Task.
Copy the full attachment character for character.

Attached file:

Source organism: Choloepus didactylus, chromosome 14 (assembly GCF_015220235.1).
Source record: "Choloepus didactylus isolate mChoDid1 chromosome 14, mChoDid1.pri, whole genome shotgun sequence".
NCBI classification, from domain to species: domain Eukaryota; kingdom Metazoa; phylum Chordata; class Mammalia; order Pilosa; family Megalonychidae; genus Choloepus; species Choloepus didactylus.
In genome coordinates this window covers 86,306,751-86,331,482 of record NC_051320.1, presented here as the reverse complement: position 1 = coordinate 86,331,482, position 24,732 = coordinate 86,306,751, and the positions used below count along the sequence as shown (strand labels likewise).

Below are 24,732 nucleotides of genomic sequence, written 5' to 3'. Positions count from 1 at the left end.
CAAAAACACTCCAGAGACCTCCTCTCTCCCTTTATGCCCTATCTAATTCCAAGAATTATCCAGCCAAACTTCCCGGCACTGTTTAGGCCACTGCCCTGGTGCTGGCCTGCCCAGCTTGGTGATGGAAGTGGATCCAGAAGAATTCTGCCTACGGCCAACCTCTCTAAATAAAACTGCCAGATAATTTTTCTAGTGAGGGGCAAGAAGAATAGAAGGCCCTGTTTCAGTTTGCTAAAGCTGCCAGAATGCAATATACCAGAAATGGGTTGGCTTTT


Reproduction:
Source organism: Choloepus didactylus, chromosome 14 (assembly GCF_015220235.1).
Source record: "Choloepus didactylus isolate mChoDid1 chromosome 14, mChoDid1.pri, whole genome shotgun sequence".
NCBI classification, from domain to species: domain Eukaryota; kingdom Metazoa; phylum Chordata; class Mammalia; order Pilosa; family Megalonychidae; genus Choloepus; species Choloepus didactylus.
In genome coordinates this window covers 86,306,751-86,331,482 of record NC_051320.1, presented here as the reverse complement: position 1 = coordinate 86,331,482, position 24,732 = coordinate 86,306,751, and the positions used below count along the sequence as shown (strand labels likewise).

Below are 24,732 nucleotides of genomic sequence, written 5' to 3'. Positions count from 1 at the left end.
CAAAAACACTCCAGAGACCTCCTCTCTCCCTTTATGCCCTATCTAATTCCAAGAATTATCCAGCCAAACTTCCCGGCACTGTTTAGGCCACTGCCCTGGTGCTGGCCTGCCCAGCTTGGTGATGGAAGTGGATCCAGAAGAATTCTGCCTACGGCCAACCTCTCTAAATAAAACTGCCAGATAATTTTTCTAGTGAGGGGCAAGAAGAATAGAAGGCCCTGTTTCAGTTTGCTAAAGCTGCCAGAATGCAATATACCAGAAATGGGTTGGCTTTT